Rent control has worsened the housing crisis, so California Gov. wants to expand it statewide.
As I have posted often, the only law that is truly sacred in California is the one related to unintended consequences.
We have chronicled the continuing homelessness crisis in California and its severe public health consequences.
Now, in a deal touted to protect renters from being priced out of their rentals, California Governor Gavin Newsom and top Sacramento lawmakers have stuck a deal to create a state-wide rent “cap.”
The deal, which needs the approval of the Legislature in the next two weeks, would cap rent increases statewide at 5% plus inflation per year for the next decade, according to Newsom’s office. The legislation, Assembly Bill 1482, would also include a provision to prevent some evictions without landlords first providing a reason.
..The agreement represents a dramatic shift in the debate over whether tenants would see any new limits on rent increases this year, and represents a political risk for Newsom as he backs a highly visible bill not assured of passage.
Theoretically, a “rent cap” is different than “rent control.” However, the terminology change seems to be a political stunt to get around the fact that a rent control measure was soundly defeated in the November 2018 election.
The plan has the rent caps terminating in 2030. The cost of inflation would be adjusted regionally, so there likely would be a different percentage in San Francisco than in the less prosperous Central Valley.
The California Apartment Association and other state-wide organizations indicate that they will not oppose the bill.
“Now we must get serious about moving forward on production, which is the only way we address our housing crisis,” Debra Carlton, senior vice president for public affairs, said in an email.
The California Building Industry Association is also neutral on the bill, Newsom’s office said.
“The bill will protect millions of renters from rent-gouging and evictions and build on the Legislature’s work this year to address our broader housing crisis,” Newsom, Chiu, and legislative leaders say in a statement.
Unless California ends burdensome requirements on construction and permitting, it is difficult to see how the rent “caps” won’t create the same kind of unintended consequences as rent “controls.”
Stanford University, hardly the bastion of conservative thinking, conducted a detailed study that show rent controls just don’t work.
“Taken together, we see rent controlled increased property investment, demolition and reconstruction of new buildings, conversion to owner occupied housing and a decline of the number of renters per building. All of these responses lead to a housing stock which caters to higher income individuals. Rent control has actually fueled the gentrification of San Francisco, the exact opposite of the policy’s intended goal.”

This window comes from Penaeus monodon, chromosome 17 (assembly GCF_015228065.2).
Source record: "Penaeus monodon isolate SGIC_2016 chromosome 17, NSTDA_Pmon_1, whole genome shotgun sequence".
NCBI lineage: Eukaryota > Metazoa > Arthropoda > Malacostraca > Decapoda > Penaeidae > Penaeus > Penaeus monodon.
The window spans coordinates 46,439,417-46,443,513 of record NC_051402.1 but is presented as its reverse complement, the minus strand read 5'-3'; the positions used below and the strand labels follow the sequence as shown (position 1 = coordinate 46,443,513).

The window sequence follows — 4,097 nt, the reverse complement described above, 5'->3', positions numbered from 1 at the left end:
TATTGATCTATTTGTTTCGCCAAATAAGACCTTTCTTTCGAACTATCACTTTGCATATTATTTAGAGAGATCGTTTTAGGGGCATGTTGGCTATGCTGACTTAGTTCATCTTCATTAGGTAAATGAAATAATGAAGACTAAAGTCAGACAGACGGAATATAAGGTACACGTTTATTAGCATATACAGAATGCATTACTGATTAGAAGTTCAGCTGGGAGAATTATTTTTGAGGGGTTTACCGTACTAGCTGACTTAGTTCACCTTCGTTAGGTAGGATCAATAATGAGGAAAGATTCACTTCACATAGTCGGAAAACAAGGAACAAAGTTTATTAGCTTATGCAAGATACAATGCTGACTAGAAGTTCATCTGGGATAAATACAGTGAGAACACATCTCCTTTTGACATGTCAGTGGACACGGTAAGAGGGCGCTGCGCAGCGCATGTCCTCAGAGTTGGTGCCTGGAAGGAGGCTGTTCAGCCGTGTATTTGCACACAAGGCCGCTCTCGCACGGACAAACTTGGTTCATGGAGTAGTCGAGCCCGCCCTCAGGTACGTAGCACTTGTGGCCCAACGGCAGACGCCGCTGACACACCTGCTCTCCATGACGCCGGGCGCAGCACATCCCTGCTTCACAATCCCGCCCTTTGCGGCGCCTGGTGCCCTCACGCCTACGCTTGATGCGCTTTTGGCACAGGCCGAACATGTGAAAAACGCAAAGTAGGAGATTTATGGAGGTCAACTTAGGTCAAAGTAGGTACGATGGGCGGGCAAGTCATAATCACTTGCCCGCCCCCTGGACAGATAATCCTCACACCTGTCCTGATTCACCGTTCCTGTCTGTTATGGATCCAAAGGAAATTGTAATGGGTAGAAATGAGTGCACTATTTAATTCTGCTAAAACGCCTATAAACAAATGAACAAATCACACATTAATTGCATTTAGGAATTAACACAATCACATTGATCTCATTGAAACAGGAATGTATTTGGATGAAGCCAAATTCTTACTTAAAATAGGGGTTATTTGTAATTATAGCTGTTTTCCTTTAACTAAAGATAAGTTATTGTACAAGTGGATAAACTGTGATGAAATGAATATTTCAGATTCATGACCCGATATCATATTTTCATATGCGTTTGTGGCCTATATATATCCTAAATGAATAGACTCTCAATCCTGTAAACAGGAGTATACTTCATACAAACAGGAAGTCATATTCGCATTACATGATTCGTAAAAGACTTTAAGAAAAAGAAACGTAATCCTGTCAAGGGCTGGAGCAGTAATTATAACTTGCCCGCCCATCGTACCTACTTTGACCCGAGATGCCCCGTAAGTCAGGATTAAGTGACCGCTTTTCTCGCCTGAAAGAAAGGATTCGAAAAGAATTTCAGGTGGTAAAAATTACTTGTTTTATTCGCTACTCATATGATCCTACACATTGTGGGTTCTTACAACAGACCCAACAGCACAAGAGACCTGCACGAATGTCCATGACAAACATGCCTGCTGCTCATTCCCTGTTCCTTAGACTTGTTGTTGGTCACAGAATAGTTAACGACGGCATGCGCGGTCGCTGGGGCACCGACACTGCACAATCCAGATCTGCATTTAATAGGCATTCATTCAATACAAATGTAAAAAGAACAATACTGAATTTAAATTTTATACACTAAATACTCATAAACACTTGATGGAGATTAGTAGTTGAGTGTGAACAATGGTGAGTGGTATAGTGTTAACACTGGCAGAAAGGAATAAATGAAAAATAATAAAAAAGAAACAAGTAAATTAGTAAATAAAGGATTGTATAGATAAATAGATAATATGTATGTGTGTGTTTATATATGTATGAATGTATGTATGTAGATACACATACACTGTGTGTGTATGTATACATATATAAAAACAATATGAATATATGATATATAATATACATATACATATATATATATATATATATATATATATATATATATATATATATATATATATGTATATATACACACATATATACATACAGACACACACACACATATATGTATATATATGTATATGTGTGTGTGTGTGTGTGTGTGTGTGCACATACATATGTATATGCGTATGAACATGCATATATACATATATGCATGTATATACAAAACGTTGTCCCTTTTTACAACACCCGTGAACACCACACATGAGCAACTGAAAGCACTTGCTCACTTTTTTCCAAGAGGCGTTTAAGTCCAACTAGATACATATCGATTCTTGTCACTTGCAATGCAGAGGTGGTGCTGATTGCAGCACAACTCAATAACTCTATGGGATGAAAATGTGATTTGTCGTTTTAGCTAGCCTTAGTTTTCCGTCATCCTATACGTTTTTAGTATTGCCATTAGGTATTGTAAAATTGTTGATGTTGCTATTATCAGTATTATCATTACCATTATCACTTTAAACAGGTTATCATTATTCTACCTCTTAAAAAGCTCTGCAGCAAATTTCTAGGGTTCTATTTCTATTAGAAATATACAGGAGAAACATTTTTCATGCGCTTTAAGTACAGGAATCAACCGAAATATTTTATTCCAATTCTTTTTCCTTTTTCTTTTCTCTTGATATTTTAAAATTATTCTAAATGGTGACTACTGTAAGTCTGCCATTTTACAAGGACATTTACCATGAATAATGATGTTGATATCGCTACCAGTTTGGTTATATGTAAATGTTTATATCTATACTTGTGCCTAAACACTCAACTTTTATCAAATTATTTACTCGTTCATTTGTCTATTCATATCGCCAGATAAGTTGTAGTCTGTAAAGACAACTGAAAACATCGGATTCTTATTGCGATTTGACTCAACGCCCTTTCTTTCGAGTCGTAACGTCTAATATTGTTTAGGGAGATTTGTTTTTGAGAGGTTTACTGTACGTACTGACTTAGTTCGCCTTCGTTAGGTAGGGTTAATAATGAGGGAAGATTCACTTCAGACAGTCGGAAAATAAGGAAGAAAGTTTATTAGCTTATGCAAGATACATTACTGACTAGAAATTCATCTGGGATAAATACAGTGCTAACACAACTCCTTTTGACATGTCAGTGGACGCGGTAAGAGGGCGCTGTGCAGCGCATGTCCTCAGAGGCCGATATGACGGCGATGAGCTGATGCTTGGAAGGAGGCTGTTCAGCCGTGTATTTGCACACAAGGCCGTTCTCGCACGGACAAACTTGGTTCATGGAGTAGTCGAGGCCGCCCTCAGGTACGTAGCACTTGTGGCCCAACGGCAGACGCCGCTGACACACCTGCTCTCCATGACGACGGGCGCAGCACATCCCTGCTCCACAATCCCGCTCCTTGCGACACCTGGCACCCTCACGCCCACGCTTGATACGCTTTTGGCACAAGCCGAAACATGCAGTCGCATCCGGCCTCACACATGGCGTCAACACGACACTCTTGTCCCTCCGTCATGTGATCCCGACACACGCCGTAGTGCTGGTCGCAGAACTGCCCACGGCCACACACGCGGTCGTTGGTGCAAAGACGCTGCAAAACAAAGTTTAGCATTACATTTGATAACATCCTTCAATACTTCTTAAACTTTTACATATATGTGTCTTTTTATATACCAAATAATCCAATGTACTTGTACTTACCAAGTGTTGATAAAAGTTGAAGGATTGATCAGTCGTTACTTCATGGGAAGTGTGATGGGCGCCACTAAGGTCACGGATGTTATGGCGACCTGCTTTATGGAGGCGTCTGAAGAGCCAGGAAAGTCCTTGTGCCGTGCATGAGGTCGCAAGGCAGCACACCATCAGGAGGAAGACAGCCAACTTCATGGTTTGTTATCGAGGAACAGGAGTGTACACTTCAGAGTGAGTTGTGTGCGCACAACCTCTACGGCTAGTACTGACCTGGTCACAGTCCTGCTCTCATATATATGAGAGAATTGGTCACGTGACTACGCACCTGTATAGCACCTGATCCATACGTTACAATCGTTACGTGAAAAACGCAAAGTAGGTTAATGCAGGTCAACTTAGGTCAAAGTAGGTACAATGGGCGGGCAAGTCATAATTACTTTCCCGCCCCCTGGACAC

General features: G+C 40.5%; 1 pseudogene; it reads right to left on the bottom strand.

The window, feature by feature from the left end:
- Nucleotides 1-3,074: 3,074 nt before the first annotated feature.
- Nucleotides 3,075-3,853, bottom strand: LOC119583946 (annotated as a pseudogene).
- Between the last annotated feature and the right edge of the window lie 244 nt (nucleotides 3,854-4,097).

That’s quite the indictment of a policy long-favored by tenant advocates and politicians who expressly claim that rent control is the only way to ensure housing affordability and to prevent gentrification….
Furthermore, rent control activists are going to try to pass another measure in 2020 despite the defeat last year. Additionally, in a move that seems to suggest the politicians already know the “cap” is full of fail, Sacramento is fully embracing the concept of tent city living.
As homeless men, women and children in Sacramento wait for three new large shelters to open, another model that local officials have repeatedly rejected over the years is now quickly gaining traction.
The “safe ground” model – essentially creating an area where homeless people can live safely in tent cities or in cars – has not been a part of Mayor Darrell Steinberg’s homeless plan. Steinberg has instead been pushing hard for large shelters with rehousing services. But as the city enters its fifth month without a city-run shelter, other alternatives are now coming to the fore.
Councilman Jeff Harris was previously opposed to the “safe ground” model, along with most of the council aside from Councilman Allen Warren. Now, Harris is proposing the city open a temporary homeless camp similar to one Modesto and Stanislaus County opened earlier this year.
“To get from today until we stand up more shelter beds, which we desperately need, I suggest we take a look at the safe ground model,” Harris said.
Maybe we can all those tent cities “Newsomvilles”!
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